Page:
How to Be a Terrible Project Maintainer
It's tough being the very worst, but with some practice, you too can become a terrible project maintainer.
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Hey, you! Yeah, you. Are you a software engineer? Do you have ownership over a particular repository at your company? Do you want to ensure that working with your repo is a constant source of frustration for your fellow developers? Great! Then read on for these tips on how to be a terrible project maintainer.
Especially on how to do local development or how to contribute to the repo. You want to keep people guessing. Running your project locally should be a puzzle that only the greatest minds can solve. If you want to be even more cryptic, consider including outdated or incorrect instructions that reference non-existent scripts meant to run the app.
You know your code works – at least you think it does. It works on your machine anyway. Besides, tests take too much time to write. And if other people contribute code to your repo and introduce bugs, well, that's their problem. They should be more careful.
If you do insist on writing tests, don't require them to pass. You wouldn't want a few small failing tests to hold up your code from being merged, would you? After all, we need to get these new features out to our customers.
I haven't sold you on this idea yet? I see. Well, if you absolutely must have tests included as part of a continuous integration pipeline, at least make a few of your tests flaky. It should be exciting waiting to see if re-triggering the pipeline for the fourth time will make the tests pass. When the pipeline finally passes, it'll feel like you've won the lottery.
Sure, you may fall several major versions behind on critical packages your app relies on, but what's the big deal? It's not like new functionality or bug fixes or security patches are included in these new versions. Package maintainers just publish new versions as part of a power trip to make everyone download a new version and boost their package's download stats on npm.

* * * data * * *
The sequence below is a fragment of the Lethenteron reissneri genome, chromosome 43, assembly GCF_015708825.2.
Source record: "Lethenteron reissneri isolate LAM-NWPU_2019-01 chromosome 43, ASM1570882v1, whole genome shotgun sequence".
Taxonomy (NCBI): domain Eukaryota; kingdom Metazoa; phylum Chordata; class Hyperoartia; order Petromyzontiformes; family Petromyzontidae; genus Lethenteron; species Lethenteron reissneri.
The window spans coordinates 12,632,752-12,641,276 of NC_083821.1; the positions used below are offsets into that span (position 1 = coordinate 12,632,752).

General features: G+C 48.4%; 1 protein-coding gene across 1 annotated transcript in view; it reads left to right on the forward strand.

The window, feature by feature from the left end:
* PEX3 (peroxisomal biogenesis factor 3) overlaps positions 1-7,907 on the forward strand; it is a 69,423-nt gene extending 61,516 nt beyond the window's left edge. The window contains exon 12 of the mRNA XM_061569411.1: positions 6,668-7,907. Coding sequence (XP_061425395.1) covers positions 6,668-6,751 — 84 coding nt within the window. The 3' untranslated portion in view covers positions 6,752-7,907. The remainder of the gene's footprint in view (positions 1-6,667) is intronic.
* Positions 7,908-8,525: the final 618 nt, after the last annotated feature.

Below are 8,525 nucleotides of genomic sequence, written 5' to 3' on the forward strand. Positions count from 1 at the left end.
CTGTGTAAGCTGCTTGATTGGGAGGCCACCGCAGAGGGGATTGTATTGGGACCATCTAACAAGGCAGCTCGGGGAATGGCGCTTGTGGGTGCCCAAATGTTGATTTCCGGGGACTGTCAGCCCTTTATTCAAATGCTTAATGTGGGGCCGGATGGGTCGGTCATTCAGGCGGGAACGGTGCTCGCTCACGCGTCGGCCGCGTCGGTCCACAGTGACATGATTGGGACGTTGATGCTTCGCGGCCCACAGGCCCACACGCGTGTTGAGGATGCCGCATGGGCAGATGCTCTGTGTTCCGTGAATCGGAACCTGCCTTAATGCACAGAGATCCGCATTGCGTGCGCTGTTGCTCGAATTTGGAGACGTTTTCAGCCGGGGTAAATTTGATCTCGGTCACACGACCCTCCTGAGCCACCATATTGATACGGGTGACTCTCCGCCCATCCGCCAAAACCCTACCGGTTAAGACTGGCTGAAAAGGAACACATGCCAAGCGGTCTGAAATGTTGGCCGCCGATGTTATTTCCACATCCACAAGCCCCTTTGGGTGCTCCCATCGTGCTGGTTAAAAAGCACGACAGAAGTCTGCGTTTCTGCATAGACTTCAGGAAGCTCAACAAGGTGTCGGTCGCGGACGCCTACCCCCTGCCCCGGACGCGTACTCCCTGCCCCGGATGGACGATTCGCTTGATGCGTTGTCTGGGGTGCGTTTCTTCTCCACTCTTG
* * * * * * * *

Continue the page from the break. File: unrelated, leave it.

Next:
Code formatters limit your freedom of expression. If you felt like putting a semicolon on line 8 but not down on line 11, so be it. Use four spaces for tabs in some files but two spaces for tabs in others. Even throw in a few real tab characters here and there to keep people on their toes. Code doesn't need to be pretty. This is computer science, not computer art.
Why are people even asking you questions? Can't they figure this out on their own? The app makes perfect sense to you, and it should make sense to everyone else too. And if someone asks you to document something, refer them back to the first item on this list as you exasperatedly explain the architecture of the app to the ninth person who's asked you this week. Why can't these people remember anything?
With how busy you are, your coworkers should be grateful you're even taking the time to review their code at all. Contributing to your repo is an honor, and it's one well worth waiting for. When you do finally get around to reviewing someone else's code, be sure to leave vague criticism that attacks the developer rather than the code. They should know that they will never measure up to your astounding intellect. As an added bonus, make sure the code review goes through multiple rounds of feedback, each several days apart.
In fact, you probably shouldn't even accept merge requests at all. This is your project, and you don't want other engineers polluting your codebase with their poorly thought out code. Be exceptionally clear that contributions are not welcome.
Well, good luck out there. It's tough being the very worst, but with some practice, you too can become a terrible project maintainer.
Published at DZone with permission of Tyler Hawkins. See the original article here.
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